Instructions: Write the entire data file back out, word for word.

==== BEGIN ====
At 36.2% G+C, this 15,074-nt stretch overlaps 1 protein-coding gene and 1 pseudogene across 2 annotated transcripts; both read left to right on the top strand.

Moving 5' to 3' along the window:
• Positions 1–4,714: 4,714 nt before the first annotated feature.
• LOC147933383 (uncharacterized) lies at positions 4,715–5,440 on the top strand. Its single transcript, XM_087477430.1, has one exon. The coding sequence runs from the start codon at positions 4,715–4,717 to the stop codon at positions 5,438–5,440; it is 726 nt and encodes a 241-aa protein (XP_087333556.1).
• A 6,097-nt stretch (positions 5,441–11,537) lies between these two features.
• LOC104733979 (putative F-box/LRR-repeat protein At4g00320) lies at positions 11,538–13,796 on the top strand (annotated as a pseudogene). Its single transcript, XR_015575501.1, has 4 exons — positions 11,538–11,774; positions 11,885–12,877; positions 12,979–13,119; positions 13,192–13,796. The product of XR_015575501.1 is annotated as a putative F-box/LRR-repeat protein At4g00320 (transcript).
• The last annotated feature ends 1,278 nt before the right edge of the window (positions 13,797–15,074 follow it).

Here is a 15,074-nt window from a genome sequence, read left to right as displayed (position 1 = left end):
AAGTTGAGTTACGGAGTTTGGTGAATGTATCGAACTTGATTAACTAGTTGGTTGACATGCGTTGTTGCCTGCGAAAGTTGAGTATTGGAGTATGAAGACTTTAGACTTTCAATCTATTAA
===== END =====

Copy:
At 36.2% G+C, this 15,074-nt stretch overlaps 1 protein-coding gene and 1 pseudogene across 2 annotated transcripts; both read left to right on the top strand.

Moving 5' to 3' along the window:
• Positions 1–4,714: 4,714 nt before the first annotated feature.
• LOC147933383 (uncharacterized) lies at positions 4,715–5,440 on the top strand. Its single transcript, XM_087477430.1, has one exon. The coding sequence runs from the start codon at positions 4,715–4,717 to the stop codon at positions 5,438–5,440; it is 726 nt and encodes a 241-aa protein (XP_087333556.1).
• A 6,097-nt stretch (positions 5,441–11,537) lies between these two features.
• LOC104733979 (putative F-box/LRR-repeat protein At4g00320) lies at positions 11,538–13,796 on the top strand (annotated as a pseudogene). Its single transcript, XR_015575501.1, has 4 exons — positions 11,538–11,774; positions 11,885–12,877; positions 12,979–13,119; positions 13,192–13,796. The product of XR_015575501.1 is annotated as a putative F-box/LRR-repeat protein At4g00320 (transcript).
• The last annotated feature ends 1,278 nt before the right edge of the window (positions 13,797–15,074 follow it).

Here is a 15,074-nt window from a genome sequence, read left to right as displayed (position 1 = left end):
AAGTTGAGTTACGGAGTTTGGTGAATGTATCGAACTTGATTAACTAGTTGGTTGACATGCGTTGTTGCCTGCGAAAGTTGAGTATTGGAGTATGAAGACTTTAGACTTTCAATCTATTAA